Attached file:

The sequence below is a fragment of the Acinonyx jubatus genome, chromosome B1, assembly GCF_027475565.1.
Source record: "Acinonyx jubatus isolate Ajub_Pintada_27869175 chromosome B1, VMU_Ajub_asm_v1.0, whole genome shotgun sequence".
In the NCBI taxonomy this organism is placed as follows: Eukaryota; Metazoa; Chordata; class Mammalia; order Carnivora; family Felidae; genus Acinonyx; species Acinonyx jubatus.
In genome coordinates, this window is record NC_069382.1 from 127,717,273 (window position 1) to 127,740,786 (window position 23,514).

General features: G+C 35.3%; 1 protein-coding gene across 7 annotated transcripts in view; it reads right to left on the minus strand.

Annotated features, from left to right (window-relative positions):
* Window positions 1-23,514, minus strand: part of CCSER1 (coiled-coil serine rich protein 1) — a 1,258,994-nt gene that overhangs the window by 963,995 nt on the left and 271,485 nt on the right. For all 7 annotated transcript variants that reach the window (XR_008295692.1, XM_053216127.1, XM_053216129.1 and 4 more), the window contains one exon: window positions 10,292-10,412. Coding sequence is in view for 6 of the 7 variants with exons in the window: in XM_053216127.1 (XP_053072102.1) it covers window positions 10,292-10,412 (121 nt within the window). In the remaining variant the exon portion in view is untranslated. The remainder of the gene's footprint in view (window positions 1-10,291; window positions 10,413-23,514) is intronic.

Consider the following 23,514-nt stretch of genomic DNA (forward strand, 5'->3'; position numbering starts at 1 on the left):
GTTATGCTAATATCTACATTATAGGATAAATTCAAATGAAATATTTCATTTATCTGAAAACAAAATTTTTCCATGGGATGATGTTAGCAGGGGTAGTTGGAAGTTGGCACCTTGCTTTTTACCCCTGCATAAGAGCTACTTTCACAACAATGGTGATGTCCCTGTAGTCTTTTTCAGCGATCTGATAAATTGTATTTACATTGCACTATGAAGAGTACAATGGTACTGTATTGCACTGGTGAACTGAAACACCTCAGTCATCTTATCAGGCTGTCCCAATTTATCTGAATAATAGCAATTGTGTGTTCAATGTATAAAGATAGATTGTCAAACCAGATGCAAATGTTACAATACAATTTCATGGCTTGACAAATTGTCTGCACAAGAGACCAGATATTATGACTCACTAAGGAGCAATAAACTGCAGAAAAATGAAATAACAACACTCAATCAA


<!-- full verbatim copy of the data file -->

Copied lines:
The sequence below is a fragment of the Acinonyx jubatus genome, chromosome B1, assembly GCF_027475565.1.
Source record: "Acinonyx jubatus isolate Ajub_Pintada_27869175 chromosome B1, VMU_Ajub_asm_v1.0, whole genome shotgun sequence".
In the NCBI taxonomy this organism is placed as follows: Eukaryota; Metazoa; Chordata; class Mammalia; order Carnivora; family Felidae; genus Acinonyx; species Acinonyx jubatus.
In genome coordinates, this window is record NC_069382.1 from 127,717,273 (window position 1) to 127,740,786 (window position 23,514).

General features: G+C 35.3%; 1 protein-coding gene across 7 annotated transcripts in view; it reads right to left on the minus strand.

Annotated features, from left to right (window-relative positions):
* Window positions 1-23,514, minus strand: part of CCSER1 (coiled-coil serine rich protein 1) — a 1,258,994-nt gene that overhangs the window by 963,995 nt on the left and 271,485 nt on the right. For all 7 annotated transcript variants that reach the window (XR_008295692.1, XM_053216127.1, XM_053216129.1 and 4 more), the window contains one exon: window positions 10,292-10,412. Coding sequence is in view for 6 of the 7 variants with exons in the window: in XM_053216127.1 (XP_053072102.1) it covers window positions 10,292-10,412 (121 nt within the window). In the remaining variant the exon portion in view is untranslated. The remainder of the gene's footprint in view (window positions 1-10,291; window positions 10,413-23,514) is intronic.

Consider the following 23,514-nt stretch of genomic DNA (forward strand, 5'->3'; position numbering starts at 1 on the left):
GTTATGCTAATATCTACATTATAGGATAAATTCAAATGAAATATTTCATTTATCTGAAAACAAAATTTTTCCATGGGATGATGTTAGCAGGGGTAGTTGGAAGTTGGCACCTTGCTTTTTACCCCTGCATAAGAGCTACTTTCACAACAATGGTGATGTCCCTGTAGTCTTTTTCAGCGATCTGATAAATTGTATTTACATTGCACTATGAAGAGTACAATGGTACTGTATTGCACTGGTGAACTGAAACACCTCAGTCATCTTATCAGGCTGTCCCAATTTATCTGAATAATAGCAATTGTGTGTTCAATGTATAAAGATAGATTGTCAAACCAGATGCAAATGTTACAATACAATTTCATGGCTTGACAAATTGTCTGCACAAGAGACCAGATATTATGACTCACTAAGGAGCAATAAACTGCAGAAAAATGAAATAACAACACTCAATCAA